One key method for ensuring privacy while processing large amounts of data is de-identification.
De-identified data refers to data through which a link to a particular individual cannot be established. This often involves “scrubbing” the identifiable elements of personal data, making it “safe” in privacy terms while attempting to retain its commercial and scientific value.
In legal terms, the criteria for de-identified data remain vague. The Health Insurance Portability and Accountability Act defines data as de-identified if it “does not identify an individual and with respect to which there is no reasonable basis to believe that the information can be used to identify an individual is not individually identifiable health information.” In its recent report, the FTC gave recommendations to help assess whether data should be considered identifiable. However, best practices have not been identified and industry practices vary widely.
The Future of Privacy Forum held a conference on December 5, 2011 to begin addressing this issue. Our goal is to facilitate the development of safe de-identification practices for data sets that extend beyond the health-care sector.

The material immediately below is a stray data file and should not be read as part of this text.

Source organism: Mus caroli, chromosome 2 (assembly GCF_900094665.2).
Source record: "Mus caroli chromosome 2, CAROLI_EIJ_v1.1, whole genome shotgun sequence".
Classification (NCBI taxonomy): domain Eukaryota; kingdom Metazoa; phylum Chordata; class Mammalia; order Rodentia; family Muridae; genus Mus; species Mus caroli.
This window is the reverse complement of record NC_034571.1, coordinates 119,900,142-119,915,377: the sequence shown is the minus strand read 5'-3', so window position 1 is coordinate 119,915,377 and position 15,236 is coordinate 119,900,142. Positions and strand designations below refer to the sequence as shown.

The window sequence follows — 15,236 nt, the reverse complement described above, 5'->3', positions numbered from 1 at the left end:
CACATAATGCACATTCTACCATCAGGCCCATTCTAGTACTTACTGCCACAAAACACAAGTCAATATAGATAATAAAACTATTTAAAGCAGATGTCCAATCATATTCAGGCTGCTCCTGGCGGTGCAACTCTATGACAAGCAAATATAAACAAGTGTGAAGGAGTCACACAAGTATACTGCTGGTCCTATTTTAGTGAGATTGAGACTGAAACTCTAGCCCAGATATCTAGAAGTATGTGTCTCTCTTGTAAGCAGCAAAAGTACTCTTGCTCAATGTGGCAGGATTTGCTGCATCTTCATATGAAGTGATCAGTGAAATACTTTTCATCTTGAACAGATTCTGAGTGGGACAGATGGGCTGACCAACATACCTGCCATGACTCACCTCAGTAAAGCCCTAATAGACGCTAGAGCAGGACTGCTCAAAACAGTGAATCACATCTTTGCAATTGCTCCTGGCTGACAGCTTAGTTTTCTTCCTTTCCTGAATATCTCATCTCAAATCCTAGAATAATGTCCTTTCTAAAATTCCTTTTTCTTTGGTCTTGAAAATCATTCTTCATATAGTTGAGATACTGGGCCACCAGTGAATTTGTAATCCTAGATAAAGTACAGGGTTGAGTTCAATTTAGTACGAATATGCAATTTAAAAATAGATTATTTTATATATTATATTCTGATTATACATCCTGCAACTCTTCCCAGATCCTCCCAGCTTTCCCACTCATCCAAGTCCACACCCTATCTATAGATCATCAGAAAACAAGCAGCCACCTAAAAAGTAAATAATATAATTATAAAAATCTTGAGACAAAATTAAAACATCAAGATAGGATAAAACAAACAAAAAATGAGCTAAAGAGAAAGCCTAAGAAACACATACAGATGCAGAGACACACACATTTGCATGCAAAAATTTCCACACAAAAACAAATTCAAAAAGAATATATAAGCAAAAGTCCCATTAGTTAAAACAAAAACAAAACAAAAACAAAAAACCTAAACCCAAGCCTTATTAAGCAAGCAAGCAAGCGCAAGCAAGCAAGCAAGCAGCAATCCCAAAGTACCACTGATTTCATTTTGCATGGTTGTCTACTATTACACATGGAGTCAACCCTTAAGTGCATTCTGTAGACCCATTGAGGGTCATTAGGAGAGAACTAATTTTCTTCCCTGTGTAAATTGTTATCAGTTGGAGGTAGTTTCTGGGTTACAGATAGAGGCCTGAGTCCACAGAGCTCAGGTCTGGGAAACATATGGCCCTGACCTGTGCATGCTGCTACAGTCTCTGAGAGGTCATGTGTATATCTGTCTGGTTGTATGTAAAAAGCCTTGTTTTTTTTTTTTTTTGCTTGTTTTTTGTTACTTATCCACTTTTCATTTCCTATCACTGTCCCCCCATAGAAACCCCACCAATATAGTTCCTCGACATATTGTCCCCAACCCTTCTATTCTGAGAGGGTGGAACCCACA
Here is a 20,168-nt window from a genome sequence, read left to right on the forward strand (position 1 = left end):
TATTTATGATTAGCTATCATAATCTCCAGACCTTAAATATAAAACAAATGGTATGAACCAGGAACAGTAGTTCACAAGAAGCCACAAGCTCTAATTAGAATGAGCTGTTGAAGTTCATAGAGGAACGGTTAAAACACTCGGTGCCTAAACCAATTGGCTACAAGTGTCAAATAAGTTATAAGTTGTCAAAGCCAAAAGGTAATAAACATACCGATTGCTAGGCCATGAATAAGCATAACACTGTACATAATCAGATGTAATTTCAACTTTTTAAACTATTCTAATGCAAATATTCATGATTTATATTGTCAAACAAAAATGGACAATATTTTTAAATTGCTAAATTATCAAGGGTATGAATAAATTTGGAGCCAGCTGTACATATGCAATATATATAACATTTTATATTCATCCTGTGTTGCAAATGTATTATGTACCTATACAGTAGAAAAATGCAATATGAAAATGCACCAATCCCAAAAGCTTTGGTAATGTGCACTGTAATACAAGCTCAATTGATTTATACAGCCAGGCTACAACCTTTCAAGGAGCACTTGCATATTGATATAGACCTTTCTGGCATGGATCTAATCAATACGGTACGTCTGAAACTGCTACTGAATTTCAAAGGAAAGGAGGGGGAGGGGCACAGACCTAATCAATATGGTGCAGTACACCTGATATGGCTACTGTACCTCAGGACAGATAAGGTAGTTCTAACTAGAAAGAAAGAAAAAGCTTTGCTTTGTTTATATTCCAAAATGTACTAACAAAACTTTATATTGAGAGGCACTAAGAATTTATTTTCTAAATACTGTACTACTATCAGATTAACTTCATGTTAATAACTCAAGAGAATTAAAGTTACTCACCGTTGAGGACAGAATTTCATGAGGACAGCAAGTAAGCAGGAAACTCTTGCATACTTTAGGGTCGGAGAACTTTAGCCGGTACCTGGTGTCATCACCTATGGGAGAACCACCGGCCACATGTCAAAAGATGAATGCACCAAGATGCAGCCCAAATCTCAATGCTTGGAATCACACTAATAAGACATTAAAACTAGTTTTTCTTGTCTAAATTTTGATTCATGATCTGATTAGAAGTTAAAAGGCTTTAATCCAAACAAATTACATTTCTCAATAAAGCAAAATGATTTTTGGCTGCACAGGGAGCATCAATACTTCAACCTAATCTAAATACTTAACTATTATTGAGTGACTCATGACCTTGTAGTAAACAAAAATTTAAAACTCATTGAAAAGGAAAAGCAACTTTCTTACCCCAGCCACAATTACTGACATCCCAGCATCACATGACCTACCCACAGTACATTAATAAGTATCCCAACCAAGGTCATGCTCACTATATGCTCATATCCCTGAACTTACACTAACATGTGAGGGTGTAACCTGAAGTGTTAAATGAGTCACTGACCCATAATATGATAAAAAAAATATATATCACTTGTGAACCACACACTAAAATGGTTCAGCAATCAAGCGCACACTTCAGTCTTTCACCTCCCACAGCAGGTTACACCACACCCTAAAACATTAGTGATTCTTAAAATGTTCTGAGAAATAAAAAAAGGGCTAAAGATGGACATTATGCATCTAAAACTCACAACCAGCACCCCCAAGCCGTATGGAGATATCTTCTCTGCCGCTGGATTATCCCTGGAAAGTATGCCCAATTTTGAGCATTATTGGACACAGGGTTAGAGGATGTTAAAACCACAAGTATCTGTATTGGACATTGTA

Future of Privacy Forum “De-ID Project”
The De-ID project will focus on several aspects of the de-identification landscape, including de-identification technologies, real-world applications, and existing/future legal frameworks.
FPF’s first task will be to establish a De-ID working group composed of privacy advocates, industry stakeholders, consumer groups, academics, and policymakers. The working group will focus on
identifying current applications of de-identification in diverse sectors with the goal of identifying current leading practices. FPF will rely on the “De-ID” working group’s expertise throughout this project. FPF will also look to identify potential areas for improvement within the existing de-identification landscape.
FPF will also publish a number of use cases that illustrate reasonable steps for de-identification with various types of data sets. This portion of the project will serve to examine the range of de-identification processes and the technology available to de-identify data.
A working premise of the project assumes that legal and policy commitments are a critical part of the de-identification discussion. As such FPF will seek to frame the levels of technical de-identification with the legal and policy commitments that may be needed.
FPF’s twelve month “De-ID” project will culminate with a conference where the project’s use cases, policy paper, and working group findings will be presented to stakeholders and policymakers. FPF’s goal is to use the evidence produced throughout the project to help inform future policy and “best practices” discussions. While the main corpus of De-identification policy is currently found in the Health-Care field, FPF aims to broaden de-identification dialogues to include other sectors that rely on personal data.